Tuesday, August 25, 2015

Pro Wrestling: A Mark's History, part 11 (Diesel Power)

The 1995 Royal Rumble changed things up in that the entry intervals between wrestlers was cut down from 2 minutes (or sometimes 90 seconds) to 60 seconds.  My reaction at the time was that it cheapened the idea of longevity as the total match time was cut almost in half, but at the same time it allowed the ring to fill up faster.  In hindsight it was not a good idea, which is why they've never done it that way since.  Anyway, Shawn Michaels became the first wrestler to run the table, entering at #1 and winning the whole thing.  Obviously there would forever be an asterisk next to his achievement, but it was still pretty cool.  He also executed one of the most entertaining near-eliminations of all time, dangling off the top rope for what seemed like an eternity while only one foot touched the floor.

Dude, look how close that is......

What this meant for me though was that my two favorite wrestlers, Shawn Michaels and Diesel (yeah he grew on me fast for some reason I still don't understand) would be facing each other at WrestleMania XI for the WWF Title.  I could not have been more excited!
Wanna hear something stupid though?  A couple of my friends decided to order the show in their dorm room, AND DIDN'T EVEN INVITE ME.  Unbelievable.  I'm generally the biggest wrestling fan in any group of friends I've ever had.  That's not an exaggeration - it's really a sick thing.  And these pals of mine didn't mention their plans to order WrestleMania until after the fact.  Christ!  Of course the show was kind of a stinker anyway other than the Title match, which astoundingly didn't even close the show!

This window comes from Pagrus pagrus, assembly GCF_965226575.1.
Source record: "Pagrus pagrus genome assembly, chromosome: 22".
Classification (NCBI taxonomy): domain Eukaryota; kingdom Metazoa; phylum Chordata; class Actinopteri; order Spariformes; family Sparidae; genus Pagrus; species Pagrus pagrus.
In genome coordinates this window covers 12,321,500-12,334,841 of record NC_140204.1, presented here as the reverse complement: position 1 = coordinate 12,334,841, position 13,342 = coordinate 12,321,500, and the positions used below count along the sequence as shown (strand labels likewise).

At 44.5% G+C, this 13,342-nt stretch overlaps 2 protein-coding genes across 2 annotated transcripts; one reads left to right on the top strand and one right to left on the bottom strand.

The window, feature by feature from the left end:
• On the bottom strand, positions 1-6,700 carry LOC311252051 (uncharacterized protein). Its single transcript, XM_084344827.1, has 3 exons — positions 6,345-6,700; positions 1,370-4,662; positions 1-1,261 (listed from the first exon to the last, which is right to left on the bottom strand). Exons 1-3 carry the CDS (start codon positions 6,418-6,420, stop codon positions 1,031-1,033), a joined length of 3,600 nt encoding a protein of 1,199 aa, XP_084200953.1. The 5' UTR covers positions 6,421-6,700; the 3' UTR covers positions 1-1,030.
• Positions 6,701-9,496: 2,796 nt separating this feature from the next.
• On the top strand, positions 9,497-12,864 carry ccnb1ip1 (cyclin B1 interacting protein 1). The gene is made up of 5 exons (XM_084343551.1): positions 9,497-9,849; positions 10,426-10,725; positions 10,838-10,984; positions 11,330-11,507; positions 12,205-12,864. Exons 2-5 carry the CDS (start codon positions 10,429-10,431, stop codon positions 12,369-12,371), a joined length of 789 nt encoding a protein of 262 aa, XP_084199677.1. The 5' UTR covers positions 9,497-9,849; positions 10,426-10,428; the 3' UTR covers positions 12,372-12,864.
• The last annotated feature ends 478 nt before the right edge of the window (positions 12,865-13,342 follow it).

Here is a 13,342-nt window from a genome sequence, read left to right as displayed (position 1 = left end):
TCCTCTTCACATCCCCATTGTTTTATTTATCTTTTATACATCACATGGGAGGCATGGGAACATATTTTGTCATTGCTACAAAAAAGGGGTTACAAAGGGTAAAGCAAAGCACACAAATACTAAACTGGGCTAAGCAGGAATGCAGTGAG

Diesel retained the Title, but Shawn stole the show and even as a heel ended up winning over the crowd with his superb athleticism.  Diesel as it turned out wasn't exactly lighting the world up as WWF Champion.  The company once again tried to market a big man as the next Hulk Hogan and once again the fans' reaction was lukewarm.  Shawn Michaels and Bret Hart were their real favorites, and it became so obvious that Shawn was turned babyface the next night.  I was a little bummed about this because it meant no more Shawn vs. Diesel matches, but on the other hand it would allow them to team up going forward, like the MegaPowers of the 90s.

Dude, how cool were they as a team?

In May of '95 the WWF introduced a new series of PPVs to be held on off-months, entitled In Your House - one of the stupidest PPV names ever, but they would be affordable, two-hour broadcasts.  Nothing wrong with a streamlined, filler-free PPV (though the first two editions didn't quite fit that description in all honesty).

Over the summer Diesel moved to a feud with Sid Vicious, which on paper seemed like a great big man feud to me, but it yielded some pretty terrible main event matches, the worst of which was probably the King of the Ring tag team main event of Diesel & Bam Bam Bigelow vs. Sid & Tatanka.  Good lord what an awful PPV that was.  Not one redeeming match on the entire card.
Shawn set his sights on the Intercontinential Title after inexplicably not winning the KOTR tournament (King Mabel?  What???), and I loved the idea of my two faves being co-champions.  This came to fruition at the second In Your House PPV when Shawn beat Jeff Jarrett for the strap.  Now that's what I call awesomesauce!!

The WWF's attempts to mold Diesel into another Hulk Hogan continued at SummerSlam, as Mr. Nash took on King Mabel for the WWF Title (Hogan vs. Bundy anyone?), in one of the weaker main events of the series.  The real draw for that card was a 'Mania 10 Ladder rematch of Shawn vs. Razor Ramon.  Originally Shawn was scheduled to fight Sid for the I-C Title, and if their makeup match on the RAW "season premiere" is any indication, it's a damn good thing the company subbed Razor in.  While not quite on par with the original, the rematch was quite good, and easily the best thing on the show.